Amy Bream has the ultimate excuse for not going to the gym. Born without the majority of her right leg, Amy has used a prosthesis since she was old enough to walk. But this didn’t stop her from excelling in her workouts and challenging herself to learn how to kickbox. We got to talk to Amy about how she learned to turn her excuses into motivation.

 

Q: What were some old excuses you would tell yourself when you didn’t want to go to the gym?

A: I used to have so many excuses. My biggest excuses were the fear of failure and the fear of embarrassment. But then I came to the realization that everyone fails. You’re going to fail and you’re going to be just fine. So, I say do it anyway. And as for my fear of embarrassment, I realized people actually don’t care that much – and I mean that in a good way. I had this mindset that everyone was looking at me, but people really weren’t, and the few that were weren’t worth worrying about.

Q: How did you silence those excuses?

A: I was able to silence my excuses by spending time with someone who held me accountable. I told her my goal, that I wanted to go to the gym and be less afraid, and she kept me to that and showed up every day with me. I also silenced my excuses by reciting positive affirmations. I realized the power of my words, and that just saying simple things like “I can do this” or “you’re going to finish this” really affected me over time. I started to believe those things and live them out.

Q: What is the definition of motivation to you?

A: To me, motivation can be confused with a feeling, and motivation isn’t about a feeling. Motivation is really a mindset. I train because my reason for training is so much bigger than anything physical. So when I don’t feel motivated, I remember why I’m doing this. It’s about overcoming my fears and pushing past what I think are my limits. It’s about being consistent and showing up every single day.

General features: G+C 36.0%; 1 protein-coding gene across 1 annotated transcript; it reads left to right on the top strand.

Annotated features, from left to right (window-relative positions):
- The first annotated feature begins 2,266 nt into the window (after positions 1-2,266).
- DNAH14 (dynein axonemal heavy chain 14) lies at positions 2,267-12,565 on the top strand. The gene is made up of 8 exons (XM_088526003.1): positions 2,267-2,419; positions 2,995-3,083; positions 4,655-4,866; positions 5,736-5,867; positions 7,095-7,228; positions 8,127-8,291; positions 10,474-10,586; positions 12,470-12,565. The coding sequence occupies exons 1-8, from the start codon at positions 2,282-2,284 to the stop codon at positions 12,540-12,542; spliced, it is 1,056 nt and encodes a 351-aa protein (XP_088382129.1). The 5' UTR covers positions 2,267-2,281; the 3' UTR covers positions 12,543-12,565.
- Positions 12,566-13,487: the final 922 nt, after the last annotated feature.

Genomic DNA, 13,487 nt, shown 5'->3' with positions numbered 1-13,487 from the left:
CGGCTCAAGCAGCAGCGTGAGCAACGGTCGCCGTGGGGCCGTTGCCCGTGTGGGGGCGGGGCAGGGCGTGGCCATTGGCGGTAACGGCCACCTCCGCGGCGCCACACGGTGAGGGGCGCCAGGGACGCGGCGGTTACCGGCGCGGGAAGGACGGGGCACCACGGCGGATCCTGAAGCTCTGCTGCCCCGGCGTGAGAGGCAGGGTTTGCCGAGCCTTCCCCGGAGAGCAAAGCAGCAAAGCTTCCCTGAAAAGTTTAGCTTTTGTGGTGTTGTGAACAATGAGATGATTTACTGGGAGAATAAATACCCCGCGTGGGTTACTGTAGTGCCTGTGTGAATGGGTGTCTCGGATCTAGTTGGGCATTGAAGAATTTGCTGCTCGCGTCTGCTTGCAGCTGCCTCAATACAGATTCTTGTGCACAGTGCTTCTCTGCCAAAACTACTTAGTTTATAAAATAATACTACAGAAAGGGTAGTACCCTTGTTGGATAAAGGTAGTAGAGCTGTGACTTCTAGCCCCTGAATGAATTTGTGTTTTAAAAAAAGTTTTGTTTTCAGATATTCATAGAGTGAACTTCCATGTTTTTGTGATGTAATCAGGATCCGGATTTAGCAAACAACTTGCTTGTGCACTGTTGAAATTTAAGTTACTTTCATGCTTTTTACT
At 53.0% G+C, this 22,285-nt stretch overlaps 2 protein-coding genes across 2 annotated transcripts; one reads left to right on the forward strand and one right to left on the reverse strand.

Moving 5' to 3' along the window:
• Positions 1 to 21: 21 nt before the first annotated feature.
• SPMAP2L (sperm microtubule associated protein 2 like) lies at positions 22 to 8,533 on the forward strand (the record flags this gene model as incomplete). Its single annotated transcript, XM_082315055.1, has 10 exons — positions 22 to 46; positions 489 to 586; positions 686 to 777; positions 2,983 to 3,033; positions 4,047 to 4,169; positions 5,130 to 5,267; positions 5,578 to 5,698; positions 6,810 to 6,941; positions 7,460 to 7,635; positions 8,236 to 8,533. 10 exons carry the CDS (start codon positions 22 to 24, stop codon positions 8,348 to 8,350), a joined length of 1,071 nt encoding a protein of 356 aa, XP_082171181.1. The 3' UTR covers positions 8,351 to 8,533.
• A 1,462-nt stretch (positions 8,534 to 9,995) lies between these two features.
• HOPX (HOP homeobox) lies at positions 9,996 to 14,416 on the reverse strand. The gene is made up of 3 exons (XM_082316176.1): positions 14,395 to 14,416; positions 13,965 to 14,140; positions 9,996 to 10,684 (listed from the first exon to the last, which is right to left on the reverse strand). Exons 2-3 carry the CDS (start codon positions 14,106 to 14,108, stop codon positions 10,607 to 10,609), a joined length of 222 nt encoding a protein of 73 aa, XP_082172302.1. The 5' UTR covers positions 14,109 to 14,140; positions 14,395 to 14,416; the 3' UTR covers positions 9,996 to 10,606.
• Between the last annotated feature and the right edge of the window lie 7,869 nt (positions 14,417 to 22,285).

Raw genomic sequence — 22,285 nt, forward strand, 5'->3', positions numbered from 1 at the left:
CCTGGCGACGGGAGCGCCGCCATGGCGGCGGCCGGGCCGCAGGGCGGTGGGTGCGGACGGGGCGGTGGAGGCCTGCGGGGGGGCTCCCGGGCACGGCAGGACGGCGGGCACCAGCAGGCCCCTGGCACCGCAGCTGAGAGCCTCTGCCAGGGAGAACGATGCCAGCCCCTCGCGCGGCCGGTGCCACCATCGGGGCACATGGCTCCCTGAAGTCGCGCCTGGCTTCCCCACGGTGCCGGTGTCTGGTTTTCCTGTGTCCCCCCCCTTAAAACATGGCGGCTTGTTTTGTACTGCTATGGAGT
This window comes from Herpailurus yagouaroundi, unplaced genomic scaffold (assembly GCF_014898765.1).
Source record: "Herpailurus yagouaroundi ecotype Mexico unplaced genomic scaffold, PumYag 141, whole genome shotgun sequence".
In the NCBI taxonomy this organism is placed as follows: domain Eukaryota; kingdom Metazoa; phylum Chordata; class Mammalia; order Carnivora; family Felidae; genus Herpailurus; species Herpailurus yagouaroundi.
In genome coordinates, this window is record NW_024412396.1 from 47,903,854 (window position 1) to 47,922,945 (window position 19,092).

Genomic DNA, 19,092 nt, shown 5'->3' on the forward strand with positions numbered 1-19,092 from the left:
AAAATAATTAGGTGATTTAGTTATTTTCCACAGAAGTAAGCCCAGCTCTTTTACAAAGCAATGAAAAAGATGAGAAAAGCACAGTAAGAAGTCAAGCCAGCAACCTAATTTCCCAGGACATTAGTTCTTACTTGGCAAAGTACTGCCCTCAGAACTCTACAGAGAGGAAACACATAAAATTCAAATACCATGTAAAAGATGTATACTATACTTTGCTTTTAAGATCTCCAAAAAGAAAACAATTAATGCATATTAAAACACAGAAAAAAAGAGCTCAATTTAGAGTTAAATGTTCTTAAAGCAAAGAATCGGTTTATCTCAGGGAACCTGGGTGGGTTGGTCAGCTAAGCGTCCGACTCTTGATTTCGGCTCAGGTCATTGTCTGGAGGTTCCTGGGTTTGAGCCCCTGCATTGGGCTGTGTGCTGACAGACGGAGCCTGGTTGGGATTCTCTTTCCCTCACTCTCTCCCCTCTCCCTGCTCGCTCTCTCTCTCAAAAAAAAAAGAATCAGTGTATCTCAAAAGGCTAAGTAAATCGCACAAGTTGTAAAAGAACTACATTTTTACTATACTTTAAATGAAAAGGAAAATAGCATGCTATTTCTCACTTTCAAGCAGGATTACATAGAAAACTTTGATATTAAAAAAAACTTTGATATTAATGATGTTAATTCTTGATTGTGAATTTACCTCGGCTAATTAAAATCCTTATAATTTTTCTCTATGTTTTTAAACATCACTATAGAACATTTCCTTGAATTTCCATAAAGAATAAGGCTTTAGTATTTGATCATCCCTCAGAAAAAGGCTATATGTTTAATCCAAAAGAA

Q: What’s your advice to someone who wants to start training in a gym?

A: I get asked all the time about what to do or how to start. I think you can look to other trainers or even online to see what they do as an example as a start. Everyone has to start somewhere, and everyone isn’t perfect at first. Don’t let that stop you from starting your training journey.

Q: What if they want to start but are intimidated by the gym?

A: I would say that it doesn’t really matter what you look like, and also that everyone feels a little intimidated at first. I think the best way to overcome that intimidation is really reminding yourself and deciding for yourself why you want to work out in the first place. Because the “why” will always be bigger than the fear. There’s a lot of things that I still am afraid of doing or trying, but my “why” is still always going to be louder than my fear of failure. If you have a “why” that’s important to you, everything else will fade away.

Q: What is the biggest misconception about your fitness journey?

A: One of the biggest misconceptions is that I’m someone who wants to workout every day and that I’m excited and amped to do it every day. There are actually very few days that I feel extremely motivated to workout. But I’ve seen the importance of consistency and I’ve seen the positives of what working out has done for my life beyond just improving my physical well-being.